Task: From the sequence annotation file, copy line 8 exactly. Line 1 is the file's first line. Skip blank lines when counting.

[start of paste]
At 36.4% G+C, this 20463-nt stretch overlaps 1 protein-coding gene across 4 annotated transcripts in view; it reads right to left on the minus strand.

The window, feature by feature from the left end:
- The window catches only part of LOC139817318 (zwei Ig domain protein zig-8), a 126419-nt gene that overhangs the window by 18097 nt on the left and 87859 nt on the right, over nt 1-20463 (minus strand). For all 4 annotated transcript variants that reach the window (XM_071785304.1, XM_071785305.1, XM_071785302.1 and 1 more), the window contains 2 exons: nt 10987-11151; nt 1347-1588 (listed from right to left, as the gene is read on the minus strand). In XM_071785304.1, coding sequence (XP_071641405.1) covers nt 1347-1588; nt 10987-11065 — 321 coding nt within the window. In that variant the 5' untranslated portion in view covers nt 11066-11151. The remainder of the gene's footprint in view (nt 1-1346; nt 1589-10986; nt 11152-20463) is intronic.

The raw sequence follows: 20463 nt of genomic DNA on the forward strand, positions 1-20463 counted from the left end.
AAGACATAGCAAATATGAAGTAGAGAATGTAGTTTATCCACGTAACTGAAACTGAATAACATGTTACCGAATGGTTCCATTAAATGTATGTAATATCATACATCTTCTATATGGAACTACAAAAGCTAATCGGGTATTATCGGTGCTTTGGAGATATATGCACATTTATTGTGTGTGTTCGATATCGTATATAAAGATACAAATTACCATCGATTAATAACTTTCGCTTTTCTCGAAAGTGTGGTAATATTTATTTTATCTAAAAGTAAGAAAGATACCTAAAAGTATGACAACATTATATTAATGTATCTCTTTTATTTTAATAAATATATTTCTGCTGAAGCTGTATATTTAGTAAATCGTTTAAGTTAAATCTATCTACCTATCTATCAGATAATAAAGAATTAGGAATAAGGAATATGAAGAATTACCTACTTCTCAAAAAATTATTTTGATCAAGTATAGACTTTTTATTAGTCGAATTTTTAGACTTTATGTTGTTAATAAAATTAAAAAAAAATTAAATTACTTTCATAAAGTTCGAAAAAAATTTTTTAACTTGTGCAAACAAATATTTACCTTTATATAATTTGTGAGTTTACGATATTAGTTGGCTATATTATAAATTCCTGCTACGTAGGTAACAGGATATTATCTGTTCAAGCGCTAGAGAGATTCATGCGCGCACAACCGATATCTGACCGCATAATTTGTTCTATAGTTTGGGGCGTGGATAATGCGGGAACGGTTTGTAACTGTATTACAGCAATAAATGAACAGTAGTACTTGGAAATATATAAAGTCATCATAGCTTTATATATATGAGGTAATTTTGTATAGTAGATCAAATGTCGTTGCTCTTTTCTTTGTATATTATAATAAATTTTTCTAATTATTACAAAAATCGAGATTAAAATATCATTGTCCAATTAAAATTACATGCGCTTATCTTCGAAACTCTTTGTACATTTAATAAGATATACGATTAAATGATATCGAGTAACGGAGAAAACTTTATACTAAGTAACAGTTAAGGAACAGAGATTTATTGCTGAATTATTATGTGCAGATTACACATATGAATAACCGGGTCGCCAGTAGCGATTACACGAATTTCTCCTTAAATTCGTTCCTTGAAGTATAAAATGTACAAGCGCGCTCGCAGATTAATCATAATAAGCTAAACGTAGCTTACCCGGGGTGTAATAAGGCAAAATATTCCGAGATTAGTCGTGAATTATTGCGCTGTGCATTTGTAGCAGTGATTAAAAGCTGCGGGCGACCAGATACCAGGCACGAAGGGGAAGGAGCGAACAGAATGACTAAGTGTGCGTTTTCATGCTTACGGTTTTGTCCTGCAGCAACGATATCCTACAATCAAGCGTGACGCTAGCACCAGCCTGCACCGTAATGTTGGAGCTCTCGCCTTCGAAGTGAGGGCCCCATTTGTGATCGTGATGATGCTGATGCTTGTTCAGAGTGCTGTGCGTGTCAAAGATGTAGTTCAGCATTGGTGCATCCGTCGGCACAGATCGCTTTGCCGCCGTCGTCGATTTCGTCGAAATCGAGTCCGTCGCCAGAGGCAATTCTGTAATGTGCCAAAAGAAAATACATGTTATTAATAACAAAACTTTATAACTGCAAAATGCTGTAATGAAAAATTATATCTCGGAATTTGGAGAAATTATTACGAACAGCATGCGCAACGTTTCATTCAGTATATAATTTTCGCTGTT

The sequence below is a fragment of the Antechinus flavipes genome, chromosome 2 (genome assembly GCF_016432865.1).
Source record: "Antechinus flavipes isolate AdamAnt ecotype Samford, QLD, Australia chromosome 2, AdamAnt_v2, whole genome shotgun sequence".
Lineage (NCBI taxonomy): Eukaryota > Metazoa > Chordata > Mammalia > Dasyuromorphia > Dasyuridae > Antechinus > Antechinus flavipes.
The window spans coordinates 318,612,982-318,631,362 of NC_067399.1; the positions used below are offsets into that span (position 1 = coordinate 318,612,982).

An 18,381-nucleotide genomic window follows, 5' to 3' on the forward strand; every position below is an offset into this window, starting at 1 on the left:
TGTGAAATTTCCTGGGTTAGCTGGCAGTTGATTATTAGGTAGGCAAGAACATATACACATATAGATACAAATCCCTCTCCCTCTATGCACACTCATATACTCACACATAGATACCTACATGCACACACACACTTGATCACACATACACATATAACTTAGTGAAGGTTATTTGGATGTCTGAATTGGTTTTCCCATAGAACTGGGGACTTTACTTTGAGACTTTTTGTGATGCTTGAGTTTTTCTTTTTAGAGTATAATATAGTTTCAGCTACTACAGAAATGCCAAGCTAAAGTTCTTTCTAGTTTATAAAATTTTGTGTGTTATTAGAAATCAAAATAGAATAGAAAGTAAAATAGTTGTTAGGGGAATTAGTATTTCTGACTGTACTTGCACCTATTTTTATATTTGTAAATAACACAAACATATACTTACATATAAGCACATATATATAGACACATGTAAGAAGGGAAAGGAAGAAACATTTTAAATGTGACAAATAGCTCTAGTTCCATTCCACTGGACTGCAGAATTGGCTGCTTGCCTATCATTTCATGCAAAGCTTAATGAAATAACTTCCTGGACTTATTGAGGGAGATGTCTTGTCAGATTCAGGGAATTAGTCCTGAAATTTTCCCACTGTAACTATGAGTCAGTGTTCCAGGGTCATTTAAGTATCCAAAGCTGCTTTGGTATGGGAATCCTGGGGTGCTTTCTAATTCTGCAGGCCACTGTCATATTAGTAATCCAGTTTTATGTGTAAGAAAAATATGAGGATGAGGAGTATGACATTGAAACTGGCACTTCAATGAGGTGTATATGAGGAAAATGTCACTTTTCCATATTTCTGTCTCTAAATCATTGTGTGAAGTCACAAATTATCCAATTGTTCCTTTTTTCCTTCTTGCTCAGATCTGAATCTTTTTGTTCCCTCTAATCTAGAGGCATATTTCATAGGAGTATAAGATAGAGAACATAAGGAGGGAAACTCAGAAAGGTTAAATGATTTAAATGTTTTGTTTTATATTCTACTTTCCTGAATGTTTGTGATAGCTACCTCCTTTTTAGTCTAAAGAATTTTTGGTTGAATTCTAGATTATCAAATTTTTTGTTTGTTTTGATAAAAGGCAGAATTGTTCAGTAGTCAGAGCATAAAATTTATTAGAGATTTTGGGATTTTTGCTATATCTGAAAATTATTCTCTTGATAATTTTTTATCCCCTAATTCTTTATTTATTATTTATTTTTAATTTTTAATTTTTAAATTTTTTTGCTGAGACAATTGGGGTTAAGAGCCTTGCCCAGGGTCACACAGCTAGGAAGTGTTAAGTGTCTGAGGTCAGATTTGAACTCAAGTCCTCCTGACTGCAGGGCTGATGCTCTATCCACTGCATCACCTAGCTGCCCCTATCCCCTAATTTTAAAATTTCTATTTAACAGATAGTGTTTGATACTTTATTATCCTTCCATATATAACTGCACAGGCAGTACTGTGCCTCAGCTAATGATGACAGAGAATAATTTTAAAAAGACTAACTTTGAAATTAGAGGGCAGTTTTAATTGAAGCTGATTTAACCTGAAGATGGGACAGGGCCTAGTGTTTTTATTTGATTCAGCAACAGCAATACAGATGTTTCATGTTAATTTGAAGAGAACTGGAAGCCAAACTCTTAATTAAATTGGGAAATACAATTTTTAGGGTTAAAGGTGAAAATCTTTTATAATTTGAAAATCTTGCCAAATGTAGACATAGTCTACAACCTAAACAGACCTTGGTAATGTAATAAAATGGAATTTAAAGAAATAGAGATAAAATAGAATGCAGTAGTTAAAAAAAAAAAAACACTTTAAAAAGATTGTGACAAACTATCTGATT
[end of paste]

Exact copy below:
Lineage (NCBI taxonomy): Eukaryota > Metazoa > Chordata > Mammalia > Dasyuromorphia > Dasyuridae > Antechinus > Antechinus flavipes.